Photo by Jen Boucher


Come, ye sinners, poor and needy, weak and wounded, sick and sore; 

Jesus ready stands to save you, full of pity, love and power. 

Come ye, weary, heavy laden, lost and ruined by the fall; 

If you tarry till you’re better, you will never come at all. 

-Joseph Hart, Come, Ye Sinners, Poor And Needy

Maybe a few times a lifetime there comes a special friend. They’re the ones who bring out your best and forbear your worst and faithfully share the rest. Jen entered mine at a Valentine’s dance in drafty old town hall almost twenty years ago. This post is by my friend Jen.
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We hobbled into church Sunday morning; husband in a neck brace, toddler in the stroller with a cast on her foot, and me on crutches.

“How beat up we must look; how wearied I feel!” was my thought as I crutch-stepped into worship. 

We almost stayed home. It would have been easier. But I kept hearing the still small voice, “Come to me all who labor and are heavy laden, and I will give you rest.” (Matthew 11:28)

It has been a challenging few months. 

Last December, my husband had disc replacement surgery on his neck. The recovery has taken much longer than the expected six weeks, and in the midst of it, he was let go from his job. We have been blessed to see the body of Christ functioning in a wonderful way to care for our family. 
Just last week, I made a foolish decision to jump on our new trampoline. My knee reminded me in a painful way that I am not as young, thin or in shape as I think I am. Now I am on crutches for at least 2 weeks. Then, Saturday, my sweet year-and-a-half old daughter, tipped a dining chair over while she was standing on it, breaking a bone in her foot. Three weeks in a (pink!) cast for her.
That is how we ended up so beaten up as we entered church Sunday morning. 

Jesus, Wearied As He Was

After worshipping in song, a visiting missionary got up to teach from God’s Word. He opened to John 4, the familiar teaching of Jesus meeting with the Samaritan woman at the well.  I listened to his French accent read until he came to verse 6, 

“…Jesus, wearied as he was from his journey,…” This caught my attention as never before; Jesus was wearied. He was wearied, so He understands my weariness.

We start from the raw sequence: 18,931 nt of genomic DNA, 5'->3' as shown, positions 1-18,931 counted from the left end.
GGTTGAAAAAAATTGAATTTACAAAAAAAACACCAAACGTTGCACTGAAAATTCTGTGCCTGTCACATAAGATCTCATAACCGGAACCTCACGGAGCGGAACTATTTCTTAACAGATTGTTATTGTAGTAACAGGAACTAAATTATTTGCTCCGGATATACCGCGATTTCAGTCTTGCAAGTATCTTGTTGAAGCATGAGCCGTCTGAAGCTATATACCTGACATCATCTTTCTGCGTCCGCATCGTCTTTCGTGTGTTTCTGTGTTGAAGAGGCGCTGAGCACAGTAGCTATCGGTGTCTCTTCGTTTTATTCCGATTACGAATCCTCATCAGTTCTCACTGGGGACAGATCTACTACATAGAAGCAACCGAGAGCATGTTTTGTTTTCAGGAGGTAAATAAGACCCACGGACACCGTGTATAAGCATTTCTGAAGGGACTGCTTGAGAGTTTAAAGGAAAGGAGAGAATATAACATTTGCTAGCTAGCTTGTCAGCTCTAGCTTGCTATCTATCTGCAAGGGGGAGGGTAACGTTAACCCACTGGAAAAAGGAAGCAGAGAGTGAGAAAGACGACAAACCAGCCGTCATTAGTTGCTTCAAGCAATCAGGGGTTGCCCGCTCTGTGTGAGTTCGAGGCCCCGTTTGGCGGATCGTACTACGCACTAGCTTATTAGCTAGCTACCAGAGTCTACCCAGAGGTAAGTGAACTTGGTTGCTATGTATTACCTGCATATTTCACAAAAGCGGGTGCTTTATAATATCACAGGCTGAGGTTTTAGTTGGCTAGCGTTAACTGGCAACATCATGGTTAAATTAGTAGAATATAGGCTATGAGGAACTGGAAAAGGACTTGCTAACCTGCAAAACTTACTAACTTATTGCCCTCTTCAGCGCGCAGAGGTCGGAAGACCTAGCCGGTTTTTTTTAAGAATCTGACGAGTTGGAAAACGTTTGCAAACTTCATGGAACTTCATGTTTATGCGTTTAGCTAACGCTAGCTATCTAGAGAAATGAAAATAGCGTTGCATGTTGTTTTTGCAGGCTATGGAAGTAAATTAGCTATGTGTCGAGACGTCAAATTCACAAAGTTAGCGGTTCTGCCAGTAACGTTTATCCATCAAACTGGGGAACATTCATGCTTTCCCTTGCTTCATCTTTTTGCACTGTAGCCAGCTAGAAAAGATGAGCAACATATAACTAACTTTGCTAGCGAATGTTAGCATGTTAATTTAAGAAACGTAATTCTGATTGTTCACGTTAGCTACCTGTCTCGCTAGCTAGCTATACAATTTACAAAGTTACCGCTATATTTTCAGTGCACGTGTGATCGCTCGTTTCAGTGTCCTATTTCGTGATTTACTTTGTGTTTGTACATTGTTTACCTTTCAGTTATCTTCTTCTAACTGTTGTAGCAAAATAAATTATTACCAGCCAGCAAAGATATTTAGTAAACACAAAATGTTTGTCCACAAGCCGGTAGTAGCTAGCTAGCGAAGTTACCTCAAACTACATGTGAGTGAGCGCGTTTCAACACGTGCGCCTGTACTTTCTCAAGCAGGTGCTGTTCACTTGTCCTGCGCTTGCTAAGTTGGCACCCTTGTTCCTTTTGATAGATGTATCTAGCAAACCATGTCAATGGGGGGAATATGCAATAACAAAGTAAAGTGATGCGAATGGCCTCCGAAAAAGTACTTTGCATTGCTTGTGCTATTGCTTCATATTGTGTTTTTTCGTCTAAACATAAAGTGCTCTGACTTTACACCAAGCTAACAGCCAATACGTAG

“This is how you should always come to Me.” 

It wasn’t an audible voice, but I do think it was from God. 

Why? Why should we come to him broken, bruised, wearied? 

This was the question running through my head Sunday afternoon. Why? Because His grace is sufficient. His power is made perfect in weakness. Then we can boast. Boast in our weakness so the power of Christ may rest upon us. For when I am weak, then I am strong. (2 Corinthians 12:9-10) 
As I considered that more, I realized that there are so many weary Christians who show up every Sunday morning. And they worship. Hands raised, voices lifted in worship of the One who understands their weariness.
The single mom.
The parents of prodigal children.
The woman wading through the pain of infertility. 
The unemployed man.
The woman who recently buried her mother.
The woman newly widowed.
The woman who just miscarried.
The parents of a child who has to have another surgery.
The parents of an autistic child.
I see them every Sunday morning. Why? Because they too know that His grace is sufficient.
Our church does a church-wide memory verse, a new one every two weeks. Right now we are memorizing Lamentations 3:32-33. I like John Piper’s explanation of it in “Suffering and the Sovereignty of God,”
…Jeremiah gives us a glimpse into the mysterious complexity of the mind of God in Lamentations 3:32-33, “Though he cause grief, he will have compassion according to the abundance of his steadfast love; for he does not willingly afflict or grieve the children of men.” Literally: “He does not from his heart afflict or grieve the children of men.” He ordains that suffering come — “though he cause grief” —but his delight is not in the suffering, but in the great purpose of creation: the display of the glory of the grace of God in the suffering of Christ for the salvation of sinners.
There is suffering in this world. Some suffering is temporary, like crutches for a few weeks. Some is more painful and lifelong. And, I realize I have not even talked about terrible injustices and real suffering that is happening all over the world. 

All of it is in God’s control. He ordains it. For His glory. And, in the midst of it, we will continue to hobble into worship. Beaten, bruised, wearied. As well as joyful, glorifying God, and grateful for His grace.

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[B]ut, though he cause grief, he will have compassion according to the abundance of his steadfast love;  for he does not afflict from his heart or grieve the children of men.

Lamentations 3:32-33

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